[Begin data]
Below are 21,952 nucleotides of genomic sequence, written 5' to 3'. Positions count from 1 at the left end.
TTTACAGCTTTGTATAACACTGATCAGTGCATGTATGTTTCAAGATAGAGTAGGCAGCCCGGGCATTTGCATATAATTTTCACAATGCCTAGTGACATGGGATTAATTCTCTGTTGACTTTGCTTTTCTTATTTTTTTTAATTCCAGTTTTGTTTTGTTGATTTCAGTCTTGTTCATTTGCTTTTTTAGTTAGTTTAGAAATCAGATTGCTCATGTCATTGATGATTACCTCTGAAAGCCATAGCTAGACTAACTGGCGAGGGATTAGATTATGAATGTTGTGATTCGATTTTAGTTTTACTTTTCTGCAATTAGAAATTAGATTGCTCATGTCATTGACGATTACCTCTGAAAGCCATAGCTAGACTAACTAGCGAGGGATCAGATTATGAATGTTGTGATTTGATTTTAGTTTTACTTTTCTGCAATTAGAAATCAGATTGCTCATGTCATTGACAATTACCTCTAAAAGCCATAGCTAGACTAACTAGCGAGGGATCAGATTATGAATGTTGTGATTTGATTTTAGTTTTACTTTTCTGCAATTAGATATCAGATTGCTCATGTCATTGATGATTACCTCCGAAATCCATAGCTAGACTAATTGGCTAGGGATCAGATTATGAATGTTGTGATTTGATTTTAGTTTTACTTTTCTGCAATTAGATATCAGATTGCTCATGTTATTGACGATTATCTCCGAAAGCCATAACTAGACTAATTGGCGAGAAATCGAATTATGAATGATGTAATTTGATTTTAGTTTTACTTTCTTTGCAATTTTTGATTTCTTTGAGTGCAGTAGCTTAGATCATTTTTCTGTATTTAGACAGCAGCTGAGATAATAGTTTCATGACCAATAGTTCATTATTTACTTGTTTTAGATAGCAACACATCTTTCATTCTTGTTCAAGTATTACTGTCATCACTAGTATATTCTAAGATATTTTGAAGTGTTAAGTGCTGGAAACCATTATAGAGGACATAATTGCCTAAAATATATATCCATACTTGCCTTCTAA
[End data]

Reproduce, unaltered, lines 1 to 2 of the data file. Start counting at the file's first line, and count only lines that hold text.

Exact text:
Below are 21,952 nucleotides of genomic sequence, written 5' to 3'. Positions count from 1 at the left end.
TTTACAGCTTTGTATAACACTGATCAGTGCATGTATGTTTCAAGATAGAGTAGGCAGCCCGGGCATTTGCATATAATTTTCACAATGCCTAGTGACATGGGATTAATTCTCTGTTGACTTTGCTTTTCTTATTTTTTTTAATTCCAGTTTTGTTTTGTTGATTTCAGTCTTGTTCATTTGCTTTTTTAGTTAGTTTAGAAATCAGATTGCTCATGTCATTGATGATTACCTCTGAAAGCCATAGCTAGACTAACTGGCGAGGGATTAGATTATGAATGTTGTGATTCGATTTTAGTTTTACTTTTCTGCAATTAGAAATTAGATTGCTCATGTCATTGACGATTACCTCTGAAAGCCATAGCTAGACTAACTAGCGAGGGATCAGATTATGAATGTTGTGATTTGATTTTAGTTTTACTTTTCTGCAATTAGAAATCAGATTGCTCATGTCATTGACAATTACCTCTAAAAGCCATAGCTAGACTAACTAGCGAGGGATCAGATTATGAATGTTGTGATTTGATTTTAGTTTTACTTTTCTGCAATTAGATATCAGATTGCTCATGTCATTGATGATTACCTCCGAAATCCATAGCTAGACTAATTGGCTAGGGATCAGATTATGAATGTTGTGATTTGATTTTAGTTTTACTTTTCTGCAATTAGATATCAGATTGCTCATGTTATTGACGATTATCTCCGAAAGCCATAACTAGACTAATTGGCGAGAAATCGAATTATGAATGATGTAATTTGATTTTAGTTTTACTTTCTTTGCAATTTTTGATTTCTTTGAGTGCAGTAGCTTAGATCATTTTTCTGTATTTAGACAGCAGCTGAGATAATAGTTTCATGACCAATAGTTCATTATTTACTTGTTTTAGATAGCAACACATCTTTCATTCTTGTTCAAGTATTACTGTCATCACTAGTATATTCTAAGATATTTTGAAGTGTTAAGTGCTGGAAACCATTATAGAGGACATAATTGCCTAAAATATATATCCATACTTGCCTTCTAA